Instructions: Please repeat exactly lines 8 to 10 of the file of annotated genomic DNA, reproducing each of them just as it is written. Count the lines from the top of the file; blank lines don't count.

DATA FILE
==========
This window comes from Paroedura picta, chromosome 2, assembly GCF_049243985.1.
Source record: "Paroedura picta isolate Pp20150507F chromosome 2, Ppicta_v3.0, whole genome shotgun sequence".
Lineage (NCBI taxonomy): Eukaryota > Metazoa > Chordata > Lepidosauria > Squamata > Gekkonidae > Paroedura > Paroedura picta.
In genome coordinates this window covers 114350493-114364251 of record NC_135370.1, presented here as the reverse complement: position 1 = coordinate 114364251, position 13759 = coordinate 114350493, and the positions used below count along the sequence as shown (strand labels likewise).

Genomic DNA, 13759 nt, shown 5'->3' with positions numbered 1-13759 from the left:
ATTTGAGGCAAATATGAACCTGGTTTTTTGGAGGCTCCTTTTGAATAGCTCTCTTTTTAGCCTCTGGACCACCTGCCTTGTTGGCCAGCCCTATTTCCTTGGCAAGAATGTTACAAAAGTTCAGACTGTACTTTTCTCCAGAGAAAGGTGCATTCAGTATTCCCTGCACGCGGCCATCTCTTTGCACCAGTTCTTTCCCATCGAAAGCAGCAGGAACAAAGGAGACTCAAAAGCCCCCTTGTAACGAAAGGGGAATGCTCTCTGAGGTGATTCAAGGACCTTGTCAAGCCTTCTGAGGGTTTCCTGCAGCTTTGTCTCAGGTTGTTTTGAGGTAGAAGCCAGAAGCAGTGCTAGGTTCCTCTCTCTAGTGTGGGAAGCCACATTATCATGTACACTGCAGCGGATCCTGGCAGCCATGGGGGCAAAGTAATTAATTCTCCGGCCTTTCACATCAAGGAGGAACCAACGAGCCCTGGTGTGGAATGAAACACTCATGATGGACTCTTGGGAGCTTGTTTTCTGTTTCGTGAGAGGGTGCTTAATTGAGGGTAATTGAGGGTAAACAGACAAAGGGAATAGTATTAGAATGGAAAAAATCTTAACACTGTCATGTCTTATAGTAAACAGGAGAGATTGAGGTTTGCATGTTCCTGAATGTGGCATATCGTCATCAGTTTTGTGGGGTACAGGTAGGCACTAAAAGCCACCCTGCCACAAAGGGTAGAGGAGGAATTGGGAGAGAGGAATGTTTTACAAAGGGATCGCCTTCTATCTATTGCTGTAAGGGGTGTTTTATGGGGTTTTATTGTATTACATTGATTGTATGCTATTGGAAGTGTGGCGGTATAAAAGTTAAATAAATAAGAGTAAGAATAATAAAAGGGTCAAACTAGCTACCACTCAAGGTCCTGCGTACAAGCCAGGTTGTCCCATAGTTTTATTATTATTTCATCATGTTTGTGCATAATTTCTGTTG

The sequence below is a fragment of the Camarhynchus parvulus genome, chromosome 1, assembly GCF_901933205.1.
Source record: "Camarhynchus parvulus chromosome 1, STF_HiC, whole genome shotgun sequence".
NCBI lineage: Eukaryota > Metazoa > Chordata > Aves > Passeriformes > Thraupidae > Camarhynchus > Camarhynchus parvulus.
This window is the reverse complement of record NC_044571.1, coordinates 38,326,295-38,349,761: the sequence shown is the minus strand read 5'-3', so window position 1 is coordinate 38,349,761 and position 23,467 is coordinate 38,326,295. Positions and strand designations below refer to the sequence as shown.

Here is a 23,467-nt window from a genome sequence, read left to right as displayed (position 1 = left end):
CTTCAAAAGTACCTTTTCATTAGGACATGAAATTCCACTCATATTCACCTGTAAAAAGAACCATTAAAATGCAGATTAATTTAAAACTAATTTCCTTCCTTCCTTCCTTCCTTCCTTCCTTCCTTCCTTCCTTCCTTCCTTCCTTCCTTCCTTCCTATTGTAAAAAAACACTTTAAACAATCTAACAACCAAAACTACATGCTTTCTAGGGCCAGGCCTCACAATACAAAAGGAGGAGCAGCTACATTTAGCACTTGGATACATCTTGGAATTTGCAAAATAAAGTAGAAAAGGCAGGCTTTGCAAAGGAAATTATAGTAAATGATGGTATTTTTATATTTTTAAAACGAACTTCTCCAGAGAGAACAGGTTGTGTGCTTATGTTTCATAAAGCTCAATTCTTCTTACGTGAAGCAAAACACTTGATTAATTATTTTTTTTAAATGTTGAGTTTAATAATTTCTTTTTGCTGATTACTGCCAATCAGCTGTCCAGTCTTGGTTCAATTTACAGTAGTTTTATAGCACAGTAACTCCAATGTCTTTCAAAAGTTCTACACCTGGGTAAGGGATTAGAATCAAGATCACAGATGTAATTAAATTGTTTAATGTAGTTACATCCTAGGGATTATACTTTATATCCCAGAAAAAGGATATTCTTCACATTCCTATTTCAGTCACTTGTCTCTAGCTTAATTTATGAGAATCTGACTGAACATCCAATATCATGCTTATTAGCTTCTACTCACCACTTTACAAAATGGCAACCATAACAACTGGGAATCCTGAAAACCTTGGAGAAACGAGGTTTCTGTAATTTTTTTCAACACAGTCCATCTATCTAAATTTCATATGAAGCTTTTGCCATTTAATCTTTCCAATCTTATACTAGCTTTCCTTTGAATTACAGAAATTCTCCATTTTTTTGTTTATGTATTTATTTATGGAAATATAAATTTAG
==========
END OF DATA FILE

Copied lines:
Source record: "Camarhynchus parvulus chromosome 1, STF_HiC, whole genome shotgun sequence".
NCBI lineage: Eukaryota > Metazoa > Chordata > Aves > Passeriformes > Thraupidae > Camarhynchus > Camarhynchus parvulus.
This window is the reverse complement of record NC_044571.1, coordinates 38,326,295-38,349,761: the sequence shown is the minus strand read 5'-3', so window position 1 is coordinate 38,349,761 and position 23,467 is coordinate 38,326,295. Positions and strand designations below refer to the sequence as shown.